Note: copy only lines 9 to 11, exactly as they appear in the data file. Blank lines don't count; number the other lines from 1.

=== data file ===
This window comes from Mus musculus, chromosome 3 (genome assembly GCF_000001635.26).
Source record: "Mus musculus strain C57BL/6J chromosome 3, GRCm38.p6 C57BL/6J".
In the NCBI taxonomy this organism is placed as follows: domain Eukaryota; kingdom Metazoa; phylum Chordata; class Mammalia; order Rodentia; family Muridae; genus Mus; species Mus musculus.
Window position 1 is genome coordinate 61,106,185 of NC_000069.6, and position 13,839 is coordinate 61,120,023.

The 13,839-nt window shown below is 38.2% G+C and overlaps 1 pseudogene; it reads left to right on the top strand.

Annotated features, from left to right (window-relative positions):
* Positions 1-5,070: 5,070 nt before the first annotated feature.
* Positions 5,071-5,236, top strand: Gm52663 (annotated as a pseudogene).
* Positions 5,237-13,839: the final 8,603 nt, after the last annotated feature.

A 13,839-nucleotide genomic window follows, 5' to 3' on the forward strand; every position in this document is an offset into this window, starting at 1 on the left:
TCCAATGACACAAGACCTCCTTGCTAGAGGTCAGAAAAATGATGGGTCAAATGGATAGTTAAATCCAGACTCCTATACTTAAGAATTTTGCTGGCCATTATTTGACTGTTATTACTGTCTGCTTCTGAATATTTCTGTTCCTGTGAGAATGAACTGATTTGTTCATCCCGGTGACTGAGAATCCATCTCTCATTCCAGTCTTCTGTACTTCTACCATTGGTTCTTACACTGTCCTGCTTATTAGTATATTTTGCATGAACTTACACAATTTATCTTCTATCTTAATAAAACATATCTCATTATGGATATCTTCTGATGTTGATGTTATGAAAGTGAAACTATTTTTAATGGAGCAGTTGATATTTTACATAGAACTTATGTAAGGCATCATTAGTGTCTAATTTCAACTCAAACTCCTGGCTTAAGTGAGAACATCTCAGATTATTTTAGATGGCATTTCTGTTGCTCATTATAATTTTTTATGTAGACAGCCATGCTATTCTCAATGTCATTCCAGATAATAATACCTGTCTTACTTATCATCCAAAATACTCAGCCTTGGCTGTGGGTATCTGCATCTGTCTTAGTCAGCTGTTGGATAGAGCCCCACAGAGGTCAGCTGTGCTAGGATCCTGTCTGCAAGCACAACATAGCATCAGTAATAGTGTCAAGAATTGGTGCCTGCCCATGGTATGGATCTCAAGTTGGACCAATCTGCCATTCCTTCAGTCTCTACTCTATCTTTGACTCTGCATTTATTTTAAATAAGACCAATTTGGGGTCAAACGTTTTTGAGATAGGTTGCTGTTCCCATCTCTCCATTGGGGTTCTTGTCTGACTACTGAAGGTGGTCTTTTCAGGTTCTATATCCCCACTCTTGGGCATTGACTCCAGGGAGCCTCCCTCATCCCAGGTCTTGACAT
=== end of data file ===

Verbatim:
* Positions 5,237-13,839: the final 8,603 nt, after the last annotated feature.

A 13,839-nucleotide genomic window follows, 5' to 3' on the forward strand; every position in this document is an offset into this window, starting at 1 on the left:
TCCAATGACACAAGACCTCCTTGCTAGAGGTCAGAAAAATGATGGGTCAAATGGATAGTTAAATCCAGACTCCTATACTTAAGAATTTTGCTGGCCATTATTTGACTGTTATTACTGTCTGCTTCTGAATATTTCTGTTCCTGTGAGAATGAACTGATTTGTTCATCCCGGTGACTGAGAATCCATCTCTCATTCCAGTCTTCTGTACTTCTACCATTGGTTCTTACACTGTCCTGCTTATTAGTATATTTTGCATGAACTTACACAATTTATCTTCTATCTTAATAAAACATATCTCATTATGGATATCTTCTGATGTTGATGTTATGAAAGTGAAACTATTTTTAATGGAGCAGTTGATATTTTACATAGAACTTATGTAAGGCATCATTAGTGTCTAATTTCAACTCAAACTCCTGGCTTAAGTGAGAACATCTCAGATTATTTTAGATGGCATTTCTGTTGCTCATTATAATTTTTTATGTAGACAGCCATGCTATTCTCAATGTCATTCCAGATAATAATACCTGTCTTACTTATCATCCAAAATACTCAGCCTTGGCTGTGGGTATCTGCATCTGTCTTAGTCAGCTGTTGGATAGAGCCCCACAGAGGTCAGCTGTGCTAGGATCCTGTCTGCAAGCACAACATAGCATCAGTAATAGTGTCAAGAATTGGTGCCTGCCCATGGTATGGATCTCAAGTTGGACCAATCTGCCATTCCTTCAGTCTCTACTCTATCTTTGACTCTGCATTTATTTTAAATAAGACCAATTTGGGGTCAAACGTTTTTGAGATAGGTTGCTGTTCCCATCTCTCCATTGGGGTTCTTGTCTGACTACTGAAGGTGGTCTTTTCAGGTTCTATATCCCCACTCTTGGGCATTGACTCCAGGGAGCCTCCCTCATCCCAGGTCTTGACAT